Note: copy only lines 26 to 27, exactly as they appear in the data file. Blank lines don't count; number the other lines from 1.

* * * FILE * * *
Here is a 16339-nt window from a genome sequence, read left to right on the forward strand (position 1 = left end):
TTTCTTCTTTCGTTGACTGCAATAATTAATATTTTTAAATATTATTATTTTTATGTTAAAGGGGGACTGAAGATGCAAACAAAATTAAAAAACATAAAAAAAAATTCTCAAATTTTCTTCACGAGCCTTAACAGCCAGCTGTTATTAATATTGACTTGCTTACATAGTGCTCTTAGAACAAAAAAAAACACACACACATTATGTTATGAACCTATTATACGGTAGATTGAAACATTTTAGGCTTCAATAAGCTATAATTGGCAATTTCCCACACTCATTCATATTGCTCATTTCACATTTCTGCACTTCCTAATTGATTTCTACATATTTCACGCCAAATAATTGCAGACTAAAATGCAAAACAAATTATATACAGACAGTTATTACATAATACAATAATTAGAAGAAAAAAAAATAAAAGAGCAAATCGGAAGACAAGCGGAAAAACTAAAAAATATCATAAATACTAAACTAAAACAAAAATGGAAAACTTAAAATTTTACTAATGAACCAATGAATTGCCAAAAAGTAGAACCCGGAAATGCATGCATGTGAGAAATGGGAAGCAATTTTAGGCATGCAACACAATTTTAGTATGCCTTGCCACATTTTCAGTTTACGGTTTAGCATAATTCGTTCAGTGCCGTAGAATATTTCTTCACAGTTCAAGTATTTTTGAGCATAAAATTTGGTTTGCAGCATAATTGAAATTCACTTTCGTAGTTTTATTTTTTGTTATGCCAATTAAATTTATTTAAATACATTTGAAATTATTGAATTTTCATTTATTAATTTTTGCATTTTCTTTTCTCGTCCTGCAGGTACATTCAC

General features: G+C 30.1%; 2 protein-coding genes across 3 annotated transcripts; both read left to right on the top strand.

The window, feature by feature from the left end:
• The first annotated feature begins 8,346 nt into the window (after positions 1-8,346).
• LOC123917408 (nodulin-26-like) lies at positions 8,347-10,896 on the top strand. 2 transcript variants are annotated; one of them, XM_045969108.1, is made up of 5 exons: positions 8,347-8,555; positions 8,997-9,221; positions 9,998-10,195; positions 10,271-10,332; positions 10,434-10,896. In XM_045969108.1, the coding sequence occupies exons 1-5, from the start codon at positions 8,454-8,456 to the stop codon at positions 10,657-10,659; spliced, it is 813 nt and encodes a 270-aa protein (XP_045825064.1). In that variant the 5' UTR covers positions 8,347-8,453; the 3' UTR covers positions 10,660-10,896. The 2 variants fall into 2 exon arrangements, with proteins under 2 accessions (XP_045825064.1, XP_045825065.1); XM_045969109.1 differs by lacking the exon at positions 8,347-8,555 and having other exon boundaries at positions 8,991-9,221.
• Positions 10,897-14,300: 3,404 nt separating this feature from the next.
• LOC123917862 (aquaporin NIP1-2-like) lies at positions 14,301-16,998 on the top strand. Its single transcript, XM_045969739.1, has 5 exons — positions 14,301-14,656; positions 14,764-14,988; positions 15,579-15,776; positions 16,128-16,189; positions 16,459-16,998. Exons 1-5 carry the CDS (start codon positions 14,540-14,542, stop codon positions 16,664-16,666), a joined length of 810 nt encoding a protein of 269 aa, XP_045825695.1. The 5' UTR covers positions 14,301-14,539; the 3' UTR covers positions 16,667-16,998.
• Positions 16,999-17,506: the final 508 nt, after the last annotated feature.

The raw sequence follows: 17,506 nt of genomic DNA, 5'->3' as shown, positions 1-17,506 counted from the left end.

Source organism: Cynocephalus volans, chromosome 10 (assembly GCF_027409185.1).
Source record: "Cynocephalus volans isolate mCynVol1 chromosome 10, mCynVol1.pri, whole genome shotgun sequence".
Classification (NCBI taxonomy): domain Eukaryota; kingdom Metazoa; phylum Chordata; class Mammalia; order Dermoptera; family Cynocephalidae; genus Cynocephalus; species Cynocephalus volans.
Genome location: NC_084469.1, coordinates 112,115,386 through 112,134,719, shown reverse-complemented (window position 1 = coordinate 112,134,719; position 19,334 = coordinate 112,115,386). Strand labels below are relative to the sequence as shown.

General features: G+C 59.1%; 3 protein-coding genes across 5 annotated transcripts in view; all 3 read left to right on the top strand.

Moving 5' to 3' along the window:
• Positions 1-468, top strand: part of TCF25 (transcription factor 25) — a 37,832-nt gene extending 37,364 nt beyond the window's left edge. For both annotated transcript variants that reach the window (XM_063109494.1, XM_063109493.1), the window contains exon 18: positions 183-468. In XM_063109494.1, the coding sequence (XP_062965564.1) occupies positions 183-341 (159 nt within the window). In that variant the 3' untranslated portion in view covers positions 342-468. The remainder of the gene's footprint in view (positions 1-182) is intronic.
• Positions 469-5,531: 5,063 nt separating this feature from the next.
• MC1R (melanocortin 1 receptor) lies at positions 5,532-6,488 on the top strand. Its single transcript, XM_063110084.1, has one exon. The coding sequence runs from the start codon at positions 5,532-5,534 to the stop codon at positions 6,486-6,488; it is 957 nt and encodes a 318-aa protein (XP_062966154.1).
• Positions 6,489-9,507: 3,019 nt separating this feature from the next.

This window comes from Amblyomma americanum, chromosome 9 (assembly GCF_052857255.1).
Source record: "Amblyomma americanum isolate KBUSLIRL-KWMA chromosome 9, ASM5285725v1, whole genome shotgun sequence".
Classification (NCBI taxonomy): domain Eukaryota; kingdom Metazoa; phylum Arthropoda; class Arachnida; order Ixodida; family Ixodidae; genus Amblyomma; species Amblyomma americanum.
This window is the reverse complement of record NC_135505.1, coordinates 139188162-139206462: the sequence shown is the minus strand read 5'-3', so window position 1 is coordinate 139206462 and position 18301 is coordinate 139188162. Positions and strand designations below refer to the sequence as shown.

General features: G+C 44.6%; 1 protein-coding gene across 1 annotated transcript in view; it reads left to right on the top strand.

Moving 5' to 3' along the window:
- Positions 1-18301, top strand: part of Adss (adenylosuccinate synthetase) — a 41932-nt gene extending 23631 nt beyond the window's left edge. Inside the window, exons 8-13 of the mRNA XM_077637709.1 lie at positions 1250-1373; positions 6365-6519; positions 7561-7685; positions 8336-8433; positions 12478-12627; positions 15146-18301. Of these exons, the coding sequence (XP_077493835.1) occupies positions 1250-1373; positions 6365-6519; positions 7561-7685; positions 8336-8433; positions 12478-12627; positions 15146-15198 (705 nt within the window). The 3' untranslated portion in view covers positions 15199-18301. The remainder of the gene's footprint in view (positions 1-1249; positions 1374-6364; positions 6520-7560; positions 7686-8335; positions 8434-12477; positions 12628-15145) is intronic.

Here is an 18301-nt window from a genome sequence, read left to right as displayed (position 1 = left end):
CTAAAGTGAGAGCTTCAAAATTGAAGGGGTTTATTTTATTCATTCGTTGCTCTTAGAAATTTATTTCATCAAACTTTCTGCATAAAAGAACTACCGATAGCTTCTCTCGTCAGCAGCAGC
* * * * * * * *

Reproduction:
Moving 5' to 3' along the window:
- Positions 1-18301, top strand: part of Adss (adenylosuccinate synthetase) — a 41932-nt gene extending 23631 nt beyond the window's left edge. Inside the window, exons 8-13 of the mRNA XM_077637709.1 lie at positions 1250-1373; positions 6365-6519; positions 7561-7685; positions 8336-8433; positions 12478-12627; positions 15146-18301. Of these exons, the coding sequence (XP_077493835.1) occupies positions 1250-1373; positions 6365-6519; positions 7561-7685; positions 8336-8433; positions 12478-12627; positions 15146-15198 (705 nt within the window). The 3' untranslated portion in view covers positions 15199-18301. The remainder of the gene's footprint in view (positions 1-1249; positions 1374-6364; positions 6520-7560; positions 7686-8335; positions 8434-12477; positions 12628-15145) is intronic.